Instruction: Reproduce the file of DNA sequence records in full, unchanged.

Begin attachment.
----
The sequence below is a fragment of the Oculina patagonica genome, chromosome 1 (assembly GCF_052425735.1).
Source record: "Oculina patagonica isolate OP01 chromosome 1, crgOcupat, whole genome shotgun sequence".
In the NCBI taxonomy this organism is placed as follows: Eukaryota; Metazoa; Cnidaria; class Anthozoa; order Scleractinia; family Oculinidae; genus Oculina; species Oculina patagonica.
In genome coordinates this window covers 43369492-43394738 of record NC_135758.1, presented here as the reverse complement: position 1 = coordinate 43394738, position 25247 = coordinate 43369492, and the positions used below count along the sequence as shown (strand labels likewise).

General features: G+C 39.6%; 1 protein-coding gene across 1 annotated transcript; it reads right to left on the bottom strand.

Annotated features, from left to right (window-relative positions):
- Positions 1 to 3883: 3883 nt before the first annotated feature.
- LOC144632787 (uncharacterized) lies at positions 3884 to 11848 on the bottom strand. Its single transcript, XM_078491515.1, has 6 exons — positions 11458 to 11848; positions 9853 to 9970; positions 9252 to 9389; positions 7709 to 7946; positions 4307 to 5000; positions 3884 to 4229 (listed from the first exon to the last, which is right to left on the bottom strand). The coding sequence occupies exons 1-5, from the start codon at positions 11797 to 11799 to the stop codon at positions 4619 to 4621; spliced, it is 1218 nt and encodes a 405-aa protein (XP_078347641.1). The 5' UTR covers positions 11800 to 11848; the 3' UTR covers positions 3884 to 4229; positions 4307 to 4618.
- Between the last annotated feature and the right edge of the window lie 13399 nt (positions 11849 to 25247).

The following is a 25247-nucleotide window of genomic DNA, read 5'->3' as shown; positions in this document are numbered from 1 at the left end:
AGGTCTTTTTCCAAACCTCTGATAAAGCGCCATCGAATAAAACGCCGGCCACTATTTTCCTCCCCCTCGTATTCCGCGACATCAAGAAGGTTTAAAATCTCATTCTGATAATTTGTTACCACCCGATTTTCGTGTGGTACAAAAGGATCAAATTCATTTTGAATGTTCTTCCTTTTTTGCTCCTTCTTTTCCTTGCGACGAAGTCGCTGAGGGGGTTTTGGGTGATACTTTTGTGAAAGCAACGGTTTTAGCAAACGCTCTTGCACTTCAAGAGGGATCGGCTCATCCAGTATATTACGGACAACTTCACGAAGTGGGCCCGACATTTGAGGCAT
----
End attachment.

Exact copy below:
The sequence below is a fragment of the Oculina patagonica genome, chromosome 1 (assembly GCF_052425735.1).
Source record: "Oculina patagonica isolate OP01 chromosome 1, crgOcupat, whole genome shotgun sequence".
In the NCBI taxonomy this organism is placed as follows: Eukaryota; Metazoa; Cnidaria; class Anthozoa; order Scleractinia; family Oculinidae; genus Oculina; species Oculina patagonica.
In genome coordinates this window covers 43369492-43394738 of record NC_135758.1, presented here as the reverse complement: position 1 = coordinate 43394738, position 25247 = coordinate 43369492, and the positions used below count along the sequence as shown (strand labels likewise).

General features: G+C 39.6%; 1 protein-coding gene across 1 annotated transcript; it reads right to left on the bottom strand.

Annotated features, from left to right (window-relative positions):
- Positions 1 to 3883: 3883 nt before the first annotated feature.
- LOC144632787 (uncharacterized) lies at positions 3884 to 11848 on the bottom strand. Its single transcript, XM_078491515.1, has 6 exons — positions 11458 to 11848; positions 9853 to 9970; positions 9252 to 9389; positions 7709 to 7946; positions 4307 to 5000; positions 3884 to 4229 (listed from the first exon to the last, which is right to left on the bottom strand). The coding sequence occupies exons 1-5, from the start codon at positions 11797 to 11799 to the stop codon at positions 4619 to 4621; spliced, it is 1218 nt and encodes a 405-aa protein (XP_078347641.1). The 5' UTR covers positions 11800 to 11848; the 3' UTR covers positions 3884 to 4229; positions 4307 to 4618.
- Between the last annotated feature and the right edge of the window lie 13399 nt (positions 11849 to 25247).

The following is a 25247-nucleotide window of genomic DNA, read 5'->3' as shown; positions in this document are numbered from 1 at the left end:
AGGTCTTTTTCCAAACCTCTGATAAAGCGCCATCGAATAAAACGCCGGCCACTATTTTCCTCCCCCTCGTATTCCGCGACATCAAGAAGGTTTAAAATCTCATTCTGATAATTTGTTACCACCCGATTTTCGTGTGGTACAAAAGGATCAAATTCATTTTGAATGTTCTTCCTTTTTTGCTCCTTCTTTTCCTTGCGACGAAGTCGCTGAGGGGGTTTTGGGTGATACTTTTGTGAAAGCAACGGTTTTAGCAAACGCTCTTGCACTTCAAGAGGGATCGGCTCATCCAGTATATTACGGACAACTTCACGAAGTGGGCCCGACATTTGAGGCAT